“There’s always more that we can do,” Scanlon said. “It’s just a question of should we do it. And it’s ironic that the Democratic Party is, in some ways, the party of fiscal restraint at this moment, whereas the Republican nominee for governor and some of his party members of the legislature are acting like Democrats, in some ways, used to act, which is ‘Let’s spend all this money that we have.’”Stefanowski has called for using $1 billion from the surplus for immediate relief by cutting the sales tax from 6.35% to 5.99%, eliminating a 1% tax on prepared foods and suspending taxes on gasoline and diesel fuel. He also would repeal a highway use tax on heavy trucks that takes effect next year.
Connecticut did suspend the 25-cents-per-gallon excise tax on gasoline through Nov. 30, the first state to do so. Its current average price of $4.552 a gallon for regular is the lowest in the Northeast, but still $1.40 higher than a year ago.
Using the money for immediate tax relief instead of paying down Connecticut’s unfunded pension debt is not irresponsible, Stefanowski said.
“If you’re in a household, and you’re barely making enough to pay the mortgage, and you’re barely making enough to feed your family, and you’re canceling your vacation and you’re worried about your electric bill, you don’t make an early pre-payment on your mortgage,” Stefanowski said. “And that’s essentially what he’s doing right now.”
House Speaker Matt Ritter, D-Hartford, said offering more relief not only would have undercut the state’s ability to prepare for a likely recession, but it would have been difficult given the limits imposed by state rules on the use of surplus funds and federal prohibitions against using federal aid for tax cuts.
House Minority Leader Vincent J. Candelora, R-North Branford, said that is disingenuous, given calculations by non-partisan budget analysts that more cuts were possible without violating federal rules.
“Republicans don’t let that issue go, and we’re not going to,” Candelora said. “The bottom line is that I think they wanted to create a more robust reserve and pension pay-down, because the more you pay down the pension, the more money it frees up in our out-year budgets to spend.”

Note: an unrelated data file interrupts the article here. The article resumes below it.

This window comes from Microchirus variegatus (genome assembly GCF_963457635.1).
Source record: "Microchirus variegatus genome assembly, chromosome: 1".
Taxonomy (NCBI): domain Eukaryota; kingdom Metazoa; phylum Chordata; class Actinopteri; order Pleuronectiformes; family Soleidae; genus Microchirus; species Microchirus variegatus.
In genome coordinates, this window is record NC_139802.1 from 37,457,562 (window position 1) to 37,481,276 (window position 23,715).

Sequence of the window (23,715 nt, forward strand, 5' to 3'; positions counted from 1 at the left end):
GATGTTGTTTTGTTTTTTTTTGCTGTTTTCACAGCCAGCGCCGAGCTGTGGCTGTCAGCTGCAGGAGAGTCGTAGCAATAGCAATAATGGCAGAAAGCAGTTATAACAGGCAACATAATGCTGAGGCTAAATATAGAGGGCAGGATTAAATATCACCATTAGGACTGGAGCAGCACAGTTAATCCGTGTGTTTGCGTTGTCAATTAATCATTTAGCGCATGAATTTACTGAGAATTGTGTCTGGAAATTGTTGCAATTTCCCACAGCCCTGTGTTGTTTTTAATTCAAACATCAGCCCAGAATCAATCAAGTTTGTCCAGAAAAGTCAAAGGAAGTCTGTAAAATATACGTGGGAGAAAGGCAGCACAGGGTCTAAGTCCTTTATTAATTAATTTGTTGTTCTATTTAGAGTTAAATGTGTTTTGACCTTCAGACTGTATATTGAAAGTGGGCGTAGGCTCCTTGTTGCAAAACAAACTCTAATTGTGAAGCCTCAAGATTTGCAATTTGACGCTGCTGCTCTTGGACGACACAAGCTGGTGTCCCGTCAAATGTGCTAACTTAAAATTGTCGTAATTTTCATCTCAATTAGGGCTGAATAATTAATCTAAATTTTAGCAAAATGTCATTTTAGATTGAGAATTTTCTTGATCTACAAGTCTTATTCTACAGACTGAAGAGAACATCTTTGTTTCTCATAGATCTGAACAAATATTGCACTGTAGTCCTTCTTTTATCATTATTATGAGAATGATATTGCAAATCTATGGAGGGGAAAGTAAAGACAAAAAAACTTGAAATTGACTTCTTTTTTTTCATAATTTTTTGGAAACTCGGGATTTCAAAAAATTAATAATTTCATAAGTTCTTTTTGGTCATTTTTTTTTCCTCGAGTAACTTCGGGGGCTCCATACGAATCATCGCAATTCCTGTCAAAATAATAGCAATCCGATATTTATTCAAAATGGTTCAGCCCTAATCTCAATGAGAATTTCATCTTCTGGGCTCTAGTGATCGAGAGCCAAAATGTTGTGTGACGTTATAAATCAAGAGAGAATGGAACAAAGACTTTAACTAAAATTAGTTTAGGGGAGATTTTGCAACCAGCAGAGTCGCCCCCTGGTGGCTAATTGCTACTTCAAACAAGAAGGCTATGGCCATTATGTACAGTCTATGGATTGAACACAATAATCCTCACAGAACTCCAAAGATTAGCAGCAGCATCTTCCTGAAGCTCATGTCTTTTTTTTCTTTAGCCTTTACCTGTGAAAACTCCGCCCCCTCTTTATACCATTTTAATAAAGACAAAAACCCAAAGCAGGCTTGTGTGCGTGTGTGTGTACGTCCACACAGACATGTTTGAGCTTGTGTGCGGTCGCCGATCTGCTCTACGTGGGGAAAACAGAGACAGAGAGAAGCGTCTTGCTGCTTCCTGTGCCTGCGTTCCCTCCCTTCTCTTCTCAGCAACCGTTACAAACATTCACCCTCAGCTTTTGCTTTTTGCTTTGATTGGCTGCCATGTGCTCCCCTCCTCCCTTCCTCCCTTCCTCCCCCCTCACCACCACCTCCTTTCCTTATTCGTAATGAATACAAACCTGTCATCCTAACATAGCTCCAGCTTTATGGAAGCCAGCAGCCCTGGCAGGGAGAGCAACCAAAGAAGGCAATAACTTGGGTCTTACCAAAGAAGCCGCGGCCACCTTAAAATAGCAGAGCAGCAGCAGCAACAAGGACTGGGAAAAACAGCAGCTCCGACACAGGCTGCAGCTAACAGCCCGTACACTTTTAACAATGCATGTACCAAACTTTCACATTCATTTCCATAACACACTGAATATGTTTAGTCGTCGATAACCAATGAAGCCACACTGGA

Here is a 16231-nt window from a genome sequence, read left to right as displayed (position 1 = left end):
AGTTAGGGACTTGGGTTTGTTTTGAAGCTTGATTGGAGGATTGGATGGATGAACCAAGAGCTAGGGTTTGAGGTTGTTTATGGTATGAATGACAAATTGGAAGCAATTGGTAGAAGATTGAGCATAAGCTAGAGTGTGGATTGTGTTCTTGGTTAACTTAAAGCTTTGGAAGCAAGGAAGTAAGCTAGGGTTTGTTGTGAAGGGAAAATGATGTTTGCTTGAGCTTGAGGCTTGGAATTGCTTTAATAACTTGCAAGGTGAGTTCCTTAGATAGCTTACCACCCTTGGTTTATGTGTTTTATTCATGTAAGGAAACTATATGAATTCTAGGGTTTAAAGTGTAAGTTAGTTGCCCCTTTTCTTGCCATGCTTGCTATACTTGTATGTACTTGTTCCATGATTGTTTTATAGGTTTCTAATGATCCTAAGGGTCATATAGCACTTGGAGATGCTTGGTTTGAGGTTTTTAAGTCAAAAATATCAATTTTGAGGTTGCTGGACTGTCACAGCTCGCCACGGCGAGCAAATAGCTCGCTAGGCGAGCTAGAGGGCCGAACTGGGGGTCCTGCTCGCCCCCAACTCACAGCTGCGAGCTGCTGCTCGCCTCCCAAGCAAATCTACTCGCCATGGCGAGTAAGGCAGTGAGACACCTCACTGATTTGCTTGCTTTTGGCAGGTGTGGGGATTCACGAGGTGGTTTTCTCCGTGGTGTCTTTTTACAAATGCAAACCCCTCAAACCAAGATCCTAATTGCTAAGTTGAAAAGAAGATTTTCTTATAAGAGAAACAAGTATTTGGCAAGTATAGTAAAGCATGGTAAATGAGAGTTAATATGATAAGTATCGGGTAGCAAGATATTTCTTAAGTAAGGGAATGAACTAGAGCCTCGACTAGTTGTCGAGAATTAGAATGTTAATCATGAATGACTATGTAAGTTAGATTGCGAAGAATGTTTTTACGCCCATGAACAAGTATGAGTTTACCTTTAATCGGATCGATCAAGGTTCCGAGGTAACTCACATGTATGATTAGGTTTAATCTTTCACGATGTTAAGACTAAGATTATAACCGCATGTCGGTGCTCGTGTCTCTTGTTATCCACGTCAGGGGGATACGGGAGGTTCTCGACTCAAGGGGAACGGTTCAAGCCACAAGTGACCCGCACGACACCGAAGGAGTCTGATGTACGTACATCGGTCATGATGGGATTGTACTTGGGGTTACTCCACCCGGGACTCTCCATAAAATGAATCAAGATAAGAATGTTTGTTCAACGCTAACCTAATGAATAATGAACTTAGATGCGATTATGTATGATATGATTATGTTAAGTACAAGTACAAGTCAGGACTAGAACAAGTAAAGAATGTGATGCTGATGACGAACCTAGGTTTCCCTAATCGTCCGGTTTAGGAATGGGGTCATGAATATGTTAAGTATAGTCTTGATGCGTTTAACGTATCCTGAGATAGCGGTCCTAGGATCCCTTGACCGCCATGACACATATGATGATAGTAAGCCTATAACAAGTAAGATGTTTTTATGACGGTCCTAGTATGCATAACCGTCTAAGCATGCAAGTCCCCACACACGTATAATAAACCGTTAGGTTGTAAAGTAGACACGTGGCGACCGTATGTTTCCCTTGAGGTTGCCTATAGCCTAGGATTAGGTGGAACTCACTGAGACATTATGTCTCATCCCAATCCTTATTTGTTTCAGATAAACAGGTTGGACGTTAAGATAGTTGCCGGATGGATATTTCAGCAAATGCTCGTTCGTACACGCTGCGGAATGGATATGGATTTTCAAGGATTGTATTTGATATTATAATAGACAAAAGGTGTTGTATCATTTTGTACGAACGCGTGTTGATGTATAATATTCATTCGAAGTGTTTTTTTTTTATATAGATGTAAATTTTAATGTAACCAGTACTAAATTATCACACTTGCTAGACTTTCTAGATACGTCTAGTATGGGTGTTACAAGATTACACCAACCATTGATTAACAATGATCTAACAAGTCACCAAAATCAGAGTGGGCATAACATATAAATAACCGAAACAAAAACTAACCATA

“Out-year budgets” is legislative speak for future budgets, and Ritter said caution now, even if it exposes Democrats to election-year attacks, could save draconian cuts next year.
“We could make a lot of disingenuous decisions today that would mean in a year or two we were cutting ECS [education aid to towns] funding or cutting mental health for children or child care investments,” Ritter said.
Two fiscal moderates among Democrats seeking reelection to the state House said Friday they are comfortable running on the relief their party crafted.
“I feel like most of what I talk about all the time is pocketbook issues,” said Rep. Jaime Foster, D-Ellington, whose seat was long in GOP hands before she won an open race in 2020 in the 57th House District of Ellington and East Windsor.
Foster said she has knocked on 750 doors so far, and the conversations are longer this year than two years ago in the district, a farming region north of Hartford that has become more suburban in recent decades.
“When it comes to inflation and the child tax credits, I am getting mixed feedback,” Foster said.
Older voters note that credit is not helpful to them, an opening for a broader conversation about their pensions about to become exempt from the state income tax and the increased state aid that is keeping property taxes level in many towns, she said.
“There’s something for everyone in that budget,” she said. “When we talk about inflation, the best thing that I can tell folks is that our budget did tremendous things for local [finances]. I delivered more money to my two towns than have been delivered in something like 15 years.”
Rep. Kerry Wood, D-Rocky Hill, a fiscal moderate who sometimes breaks with her party, voted for the budget as a source of direct and indirect tax relief. Two of the three towns in her district, Newington and Wethersfield, did not raise taxes.
But she acknowledged that inflation has changed the messaging. To constituents, she characterizes the tax cuts as an offset to higher prices, not a means to get ahead financially.
“They understand we’re in an inflationary period,” Kerry said. “It’s not going to last forever, but it is the way it is right now. And we’re going to do the best we can navigate ourselves out of it.”
On Wednesday, before he left for the National Governors Association meeting in Maine, Lamont said inflation was “slamming” consumers, but a drop in some prices of commodities offers hope inflation will begin to subside.
Scanlon said he shares the governor’s optimism, noting gasoline prices in Connecticut have fallen by 43 cents a gallon in the past 30 days. He also noted that child-tax rebates will go out in August in time for back-to-school shopping, a bit of relief that might improve voter moods.
But there also will be three more updates in the Consumer Price Index before voters go to the polls.